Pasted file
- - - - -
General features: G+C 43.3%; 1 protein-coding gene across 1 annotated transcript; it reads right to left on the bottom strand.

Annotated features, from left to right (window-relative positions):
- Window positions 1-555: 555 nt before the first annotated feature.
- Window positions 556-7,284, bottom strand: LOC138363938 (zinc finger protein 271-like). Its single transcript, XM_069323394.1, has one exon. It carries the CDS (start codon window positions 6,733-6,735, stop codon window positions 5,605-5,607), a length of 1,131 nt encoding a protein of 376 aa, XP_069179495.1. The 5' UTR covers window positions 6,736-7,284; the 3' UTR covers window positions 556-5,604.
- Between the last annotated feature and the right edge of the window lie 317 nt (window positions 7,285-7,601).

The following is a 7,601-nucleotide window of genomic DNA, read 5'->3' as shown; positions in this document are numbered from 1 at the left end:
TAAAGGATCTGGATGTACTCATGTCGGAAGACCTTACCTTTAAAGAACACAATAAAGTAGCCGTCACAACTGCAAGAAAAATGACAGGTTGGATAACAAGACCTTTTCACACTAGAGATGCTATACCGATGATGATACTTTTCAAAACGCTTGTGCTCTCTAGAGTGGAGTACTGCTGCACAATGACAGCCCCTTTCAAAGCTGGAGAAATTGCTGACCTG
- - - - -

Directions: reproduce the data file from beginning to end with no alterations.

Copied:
General features: G+C 43.3%; 1 protein-coding gene across 1 annotated transcript; it reads right to left on the bottom strand.

Annotated features, from left to right (window-relative positions):
- Window positions 1-555: 555 nt before the first annotated feature.
- Window positions 556-7,284, bottom strand: LOC138363938 (zinc finger protein 271-like). Its single transcript, XM_069323394.1, has one exon. It carries the CDS (start codon window positions 6,733-6,735, stop codon window positions 5,605-5,607), a length of 1,131 nt encoding a protein of 376 aa, XP_069179495.1. The 5' UTR covers window positions 6,736-7,284; the 3' UTR covers window positions 556-5,604.
- Between the last annotated feature and the right edge of the window lie 317 nt (window positions 7,285-7,601).

The following is a 7,601-nucleotide window of genomic DNA, read 5'->3' as shown; positions in this document are numbered from 1 at the left end:
TAAAGGATCTGGATGTACTCATGTCGGAAGACCTTACCTTTAAAGAACACAATAAAGTAGCCGTCACAACTGCAAGAAAAATGACAGGTTGGATAACAAGACCTTTTCACACTAGAGATGCTATACCGATGATGATACTTTTCAAAACGCTTGTGCTCTCTAGAGTGGAGTACTGCTGCACAATGACAGCCCCTTTCAAAGCTGGAGAAATTGCTGACCTG